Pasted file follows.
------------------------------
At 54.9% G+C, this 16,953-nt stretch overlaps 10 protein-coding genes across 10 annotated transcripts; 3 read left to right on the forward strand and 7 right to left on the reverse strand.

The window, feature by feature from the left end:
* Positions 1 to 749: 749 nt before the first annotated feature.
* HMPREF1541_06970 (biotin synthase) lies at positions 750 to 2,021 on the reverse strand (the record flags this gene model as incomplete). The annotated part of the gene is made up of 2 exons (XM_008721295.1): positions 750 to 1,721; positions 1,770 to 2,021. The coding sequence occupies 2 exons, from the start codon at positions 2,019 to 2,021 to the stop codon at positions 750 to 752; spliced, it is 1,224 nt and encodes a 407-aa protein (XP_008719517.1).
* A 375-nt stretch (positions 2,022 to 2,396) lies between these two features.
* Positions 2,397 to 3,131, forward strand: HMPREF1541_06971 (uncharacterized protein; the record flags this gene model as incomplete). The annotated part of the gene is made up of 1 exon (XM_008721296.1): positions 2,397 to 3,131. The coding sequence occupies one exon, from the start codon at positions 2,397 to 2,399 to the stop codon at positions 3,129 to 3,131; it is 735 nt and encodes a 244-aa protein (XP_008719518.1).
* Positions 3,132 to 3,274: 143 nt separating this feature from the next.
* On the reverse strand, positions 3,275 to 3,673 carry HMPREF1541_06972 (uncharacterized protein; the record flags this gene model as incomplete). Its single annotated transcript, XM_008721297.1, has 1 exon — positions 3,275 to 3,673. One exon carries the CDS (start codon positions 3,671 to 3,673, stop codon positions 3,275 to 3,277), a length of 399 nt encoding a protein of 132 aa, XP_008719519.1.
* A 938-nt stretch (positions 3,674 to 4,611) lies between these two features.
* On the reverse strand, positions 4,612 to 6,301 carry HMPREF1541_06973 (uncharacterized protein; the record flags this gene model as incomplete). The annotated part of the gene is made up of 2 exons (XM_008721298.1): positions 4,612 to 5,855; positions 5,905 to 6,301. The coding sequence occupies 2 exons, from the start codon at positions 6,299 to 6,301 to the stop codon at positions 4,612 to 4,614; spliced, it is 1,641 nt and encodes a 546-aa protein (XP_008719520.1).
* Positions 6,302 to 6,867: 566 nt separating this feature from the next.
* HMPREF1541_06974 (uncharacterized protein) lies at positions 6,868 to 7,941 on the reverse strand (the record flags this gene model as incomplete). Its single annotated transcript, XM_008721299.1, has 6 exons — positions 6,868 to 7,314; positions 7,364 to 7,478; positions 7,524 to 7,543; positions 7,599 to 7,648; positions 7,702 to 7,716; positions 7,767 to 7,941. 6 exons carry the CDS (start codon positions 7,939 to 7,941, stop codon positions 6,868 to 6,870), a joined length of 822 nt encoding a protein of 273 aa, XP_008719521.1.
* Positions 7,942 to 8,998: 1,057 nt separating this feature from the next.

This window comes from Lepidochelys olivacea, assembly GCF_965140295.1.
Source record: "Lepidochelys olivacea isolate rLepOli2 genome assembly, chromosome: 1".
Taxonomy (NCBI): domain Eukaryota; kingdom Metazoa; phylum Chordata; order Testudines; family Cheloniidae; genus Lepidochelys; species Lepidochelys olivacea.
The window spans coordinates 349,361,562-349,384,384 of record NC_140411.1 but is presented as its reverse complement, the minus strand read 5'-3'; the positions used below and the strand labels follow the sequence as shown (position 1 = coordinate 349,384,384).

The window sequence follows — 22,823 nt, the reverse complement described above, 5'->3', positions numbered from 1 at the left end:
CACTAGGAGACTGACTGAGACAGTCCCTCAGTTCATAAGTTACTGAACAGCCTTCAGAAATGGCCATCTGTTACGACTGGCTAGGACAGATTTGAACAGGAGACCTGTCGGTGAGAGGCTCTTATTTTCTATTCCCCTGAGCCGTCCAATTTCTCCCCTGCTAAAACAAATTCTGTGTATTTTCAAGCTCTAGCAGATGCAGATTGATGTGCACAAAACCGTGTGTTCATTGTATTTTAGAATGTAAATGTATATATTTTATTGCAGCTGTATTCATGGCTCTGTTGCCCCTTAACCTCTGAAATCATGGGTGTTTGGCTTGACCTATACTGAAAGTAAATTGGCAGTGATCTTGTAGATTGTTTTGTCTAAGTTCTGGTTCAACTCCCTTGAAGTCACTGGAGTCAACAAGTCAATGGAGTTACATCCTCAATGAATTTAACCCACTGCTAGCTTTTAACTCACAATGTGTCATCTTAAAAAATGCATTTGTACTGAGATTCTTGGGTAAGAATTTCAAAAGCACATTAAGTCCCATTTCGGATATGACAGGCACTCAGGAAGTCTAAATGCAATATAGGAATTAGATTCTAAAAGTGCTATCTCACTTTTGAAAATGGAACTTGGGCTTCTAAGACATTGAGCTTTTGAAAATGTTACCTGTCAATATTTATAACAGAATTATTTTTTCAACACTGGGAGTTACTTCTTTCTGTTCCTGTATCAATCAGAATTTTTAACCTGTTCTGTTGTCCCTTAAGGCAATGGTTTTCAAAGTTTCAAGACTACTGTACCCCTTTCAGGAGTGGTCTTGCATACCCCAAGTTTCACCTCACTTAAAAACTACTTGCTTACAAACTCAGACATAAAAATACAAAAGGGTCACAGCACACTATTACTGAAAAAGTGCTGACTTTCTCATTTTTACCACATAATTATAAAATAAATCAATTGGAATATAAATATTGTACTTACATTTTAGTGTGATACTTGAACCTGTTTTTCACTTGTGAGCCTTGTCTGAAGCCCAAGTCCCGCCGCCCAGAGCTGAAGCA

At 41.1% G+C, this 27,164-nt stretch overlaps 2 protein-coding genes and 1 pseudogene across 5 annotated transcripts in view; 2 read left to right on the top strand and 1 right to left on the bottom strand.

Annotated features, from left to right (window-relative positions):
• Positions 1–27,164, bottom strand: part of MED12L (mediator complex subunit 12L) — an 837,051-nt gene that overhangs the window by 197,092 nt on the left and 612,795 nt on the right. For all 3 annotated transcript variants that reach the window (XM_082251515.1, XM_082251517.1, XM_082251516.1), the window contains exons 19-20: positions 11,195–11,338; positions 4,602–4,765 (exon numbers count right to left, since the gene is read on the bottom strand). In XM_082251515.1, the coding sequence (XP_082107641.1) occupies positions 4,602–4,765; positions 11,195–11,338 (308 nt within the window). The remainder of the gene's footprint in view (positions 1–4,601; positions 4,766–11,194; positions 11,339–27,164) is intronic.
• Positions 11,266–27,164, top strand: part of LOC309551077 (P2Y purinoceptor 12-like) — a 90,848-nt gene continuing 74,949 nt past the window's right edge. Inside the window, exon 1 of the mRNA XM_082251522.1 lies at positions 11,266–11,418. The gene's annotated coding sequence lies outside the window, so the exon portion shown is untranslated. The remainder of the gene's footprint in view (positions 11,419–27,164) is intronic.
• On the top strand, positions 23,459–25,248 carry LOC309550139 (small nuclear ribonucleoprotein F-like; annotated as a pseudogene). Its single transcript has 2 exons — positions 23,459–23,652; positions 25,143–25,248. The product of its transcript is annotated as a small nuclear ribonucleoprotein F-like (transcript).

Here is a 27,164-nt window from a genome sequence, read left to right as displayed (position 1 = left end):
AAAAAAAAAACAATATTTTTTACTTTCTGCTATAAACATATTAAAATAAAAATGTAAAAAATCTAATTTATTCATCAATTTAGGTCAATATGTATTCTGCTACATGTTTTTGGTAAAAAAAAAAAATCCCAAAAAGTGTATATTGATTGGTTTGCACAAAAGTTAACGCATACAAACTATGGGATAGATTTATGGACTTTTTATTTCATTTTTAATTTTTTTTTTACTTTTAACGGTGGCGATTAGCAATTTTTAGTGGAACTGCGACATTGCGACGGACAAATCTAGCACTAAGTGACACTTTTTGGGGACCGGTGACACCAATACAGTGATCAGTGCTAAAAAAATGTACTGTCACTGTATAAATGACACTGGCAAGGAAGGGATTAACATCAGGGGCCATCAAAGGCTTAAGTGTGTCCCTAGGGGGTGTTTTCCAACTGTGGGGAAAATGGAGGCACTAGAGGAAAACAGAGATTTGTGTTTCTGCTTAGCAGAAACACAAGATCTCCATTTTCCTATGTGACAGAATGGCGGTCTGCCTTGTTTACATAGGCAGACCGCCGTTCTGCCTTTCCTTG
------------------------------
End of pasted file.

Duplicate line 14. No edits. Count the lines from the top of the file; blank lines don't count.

This window comes from Lepidochelys olivacea, assembly GCF_965140295.1.